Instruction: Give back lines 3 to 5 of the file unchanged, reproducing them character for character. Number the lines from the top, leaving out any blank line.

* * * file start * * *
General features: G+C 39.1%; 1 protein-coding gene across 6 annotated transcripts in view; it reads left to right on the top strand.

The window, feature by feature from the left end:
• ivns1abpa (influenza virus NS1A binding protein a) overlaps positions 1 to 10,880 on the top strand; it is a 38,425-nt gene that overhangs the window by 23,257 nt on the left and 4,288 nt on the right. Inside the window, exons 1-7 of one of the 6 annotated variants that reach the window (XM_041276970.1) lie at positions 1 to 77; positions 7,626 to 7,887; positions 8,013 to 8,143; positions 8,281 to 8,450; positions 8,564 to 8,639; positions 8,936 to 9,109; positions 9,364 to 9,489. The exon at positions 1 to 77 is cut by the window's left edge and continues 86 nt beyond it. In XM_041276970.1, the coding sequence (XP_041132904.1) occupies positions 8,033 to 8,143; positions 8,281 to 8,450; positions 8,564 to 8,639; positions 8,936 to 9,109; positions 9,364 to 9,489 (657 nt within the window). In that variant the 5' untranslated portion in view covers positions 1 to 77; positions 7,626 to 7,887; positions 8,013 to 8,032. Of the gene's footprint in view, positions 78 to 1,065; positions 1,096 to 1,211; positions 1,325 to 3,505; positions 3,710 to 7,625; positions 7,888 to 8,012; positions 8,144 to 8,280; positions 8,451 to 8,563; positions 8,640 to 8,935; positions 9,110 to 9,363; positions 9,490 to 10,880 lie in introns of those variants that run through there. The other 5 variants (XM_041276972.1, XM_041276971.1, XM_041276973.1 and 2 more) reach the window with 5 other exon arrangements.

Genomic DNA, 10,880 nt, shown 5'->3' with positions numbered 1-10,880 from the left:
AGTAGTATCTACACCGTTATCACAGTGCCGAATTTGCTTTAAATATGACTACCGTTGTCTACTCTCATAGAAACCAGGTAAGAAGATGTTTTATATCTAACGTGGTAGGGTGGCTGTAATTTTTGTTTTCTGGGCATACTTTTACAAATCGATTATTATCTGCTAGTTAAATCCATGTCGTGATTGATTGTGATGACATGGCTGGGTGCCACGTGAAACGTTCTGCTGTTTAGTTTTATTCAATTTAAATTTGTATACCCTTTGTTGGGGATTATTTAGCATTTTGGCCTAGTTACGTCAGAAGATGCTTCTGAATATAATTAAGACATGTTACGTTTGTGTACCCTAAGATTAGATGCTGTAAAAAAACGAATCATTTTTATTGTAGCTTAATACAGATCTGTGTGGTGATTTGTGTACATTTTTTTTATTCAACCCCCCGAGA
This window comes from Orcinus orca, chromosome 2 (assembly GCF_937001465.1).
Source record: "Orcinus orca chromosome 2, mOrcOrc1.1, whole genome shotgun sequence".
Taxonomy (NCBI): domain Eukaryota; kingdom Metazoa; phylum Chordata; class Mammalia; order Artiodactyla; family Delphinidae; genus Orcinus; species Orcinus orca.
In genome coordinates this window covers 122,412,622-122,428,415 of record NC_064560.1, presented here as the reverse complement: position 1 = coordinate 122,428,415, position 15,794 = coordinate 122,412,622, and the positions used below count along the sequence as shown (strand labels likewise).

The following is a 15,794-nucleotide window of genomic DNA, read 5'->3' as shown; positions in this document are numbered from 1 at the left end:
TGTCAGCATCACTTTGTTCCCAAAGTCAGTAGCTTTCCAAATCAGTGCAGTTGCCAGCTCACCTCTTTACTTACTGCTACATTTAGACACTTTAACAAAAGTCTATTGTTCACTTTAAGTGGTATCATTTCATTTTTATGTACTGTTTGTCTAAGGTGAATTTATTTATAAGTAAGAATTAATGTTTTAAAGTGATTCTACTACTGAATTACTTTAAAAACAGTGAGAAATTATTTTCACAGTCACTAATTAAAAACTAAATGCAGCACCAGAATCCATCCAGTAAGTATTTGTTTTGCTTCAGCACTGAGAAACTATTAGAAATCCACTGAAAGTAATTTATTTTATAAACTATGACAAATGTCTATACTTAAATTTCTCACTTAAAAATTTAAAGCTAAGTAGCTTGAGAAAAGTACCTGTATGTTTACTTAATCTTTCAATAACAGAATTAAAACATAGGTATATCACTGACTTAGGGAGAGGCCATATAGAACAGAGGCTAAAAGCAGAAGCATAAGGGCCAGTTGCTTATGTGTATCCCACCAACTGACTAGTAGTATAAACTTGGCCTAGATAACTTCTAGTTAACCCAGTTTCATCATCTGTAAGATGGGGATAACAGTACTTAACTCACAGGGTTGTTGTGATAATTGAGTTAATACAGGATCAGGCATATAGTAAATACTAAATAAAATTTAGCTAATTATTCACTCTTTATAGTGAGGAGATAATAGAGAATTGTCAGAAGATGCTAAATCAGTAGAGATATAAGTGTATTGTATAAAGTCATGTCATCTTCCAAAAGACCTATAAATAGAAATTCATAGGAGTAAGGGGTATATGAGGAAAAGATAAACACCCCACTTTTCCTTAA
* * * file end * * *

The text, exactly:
• ivns1abpa (influenza virus NS1A binding protein a) overlaps positions 1 to 10,880 on the top strand; it is a 38,425-nt gene that overhangs the window by 23,257 nt on the left and 4,288 nt on the right. Inside the window, exons 1-7 of one of the 6 annotated variants that reach the window (XM_041276970.1) lie at positions 1 to 77; positions 7,626 to 7,887; positions 8,013 to 8,143; positions 8,281 to 8,450; positions 8,564 to 8,639; positions 8,936 to 9,109; positions 9,364 to 9,489. The exon at positions 1 to 77 is cut by the window's left edge and continues 86 nt beyond it. In XM_041276970.1, the coding sequence (XP_041132904.1) occupies positions 8,033 to 8,143; positions 8,281 to 8,450; positions 8,564 to 8,639; positions 8,936 to 9,109; positions 9,364 to 9,489 (657 nt within the window). In that variant the 5' untranslated portion in view covers positions 1 to 77; positions 7,626 to 7,887; positions 8,013 to 8,032. Of the gene's footprint in view, positions 78 to 1,065; positions 1,096 to 1,211; positions 1,325 to 3,505; positions 3,710 to 7,625; positions 7,888 to 8,012; positions 8,144 to 8,280; positions 8,451 to 8,563; positions 8,640 to 8,935; positions 9,110 to 9,363; positions 9,490 to 10,880 lie in introns of those variants that run through there. The other 5 variants (XM_041276972.1, XM_041276971.1, XM_041276973.1 and 2 more) reach the window with 5 other exon arrangements.

Genomic DNA, 10,880 nt, shown 5'->3' with positions numbered 1-10,880 from the left:
AGTAGTATCTACACCGTTATCACAGTGCCGAATTTGCTTTAAATATGACTACCGTTGTCTACTCTCATAGAAACCAGGTAAGAAGATGTTTTATATCTAACGTGGTAGGGTGGCTGTAATTTTTGTTTTCTGGGCATACTTTTACAAATCGATTATTATCTGCTAGTTAAATCCATGTCGTGATTGATTGTGATGACATGGCTGGGTGCCACGTGAAACGTTCTGCTGTTTAGTTTTATTCAATTTAAATTTGTATACCCTTTGTTGGGGATTATTTAGCATTTTGGCCTAGTTACGTCAGAAGATGCTTCTGAATATAATTAAGACATGTTACGTTTGTGTACCCTAAGATTAGATGCTGTAAAAAAACGAATCATTTTTATTGTAGCTTAATACAGATCTGTGTGGTGATTTGTGTACATTTTTTTTATTCAACCCCCCGAGA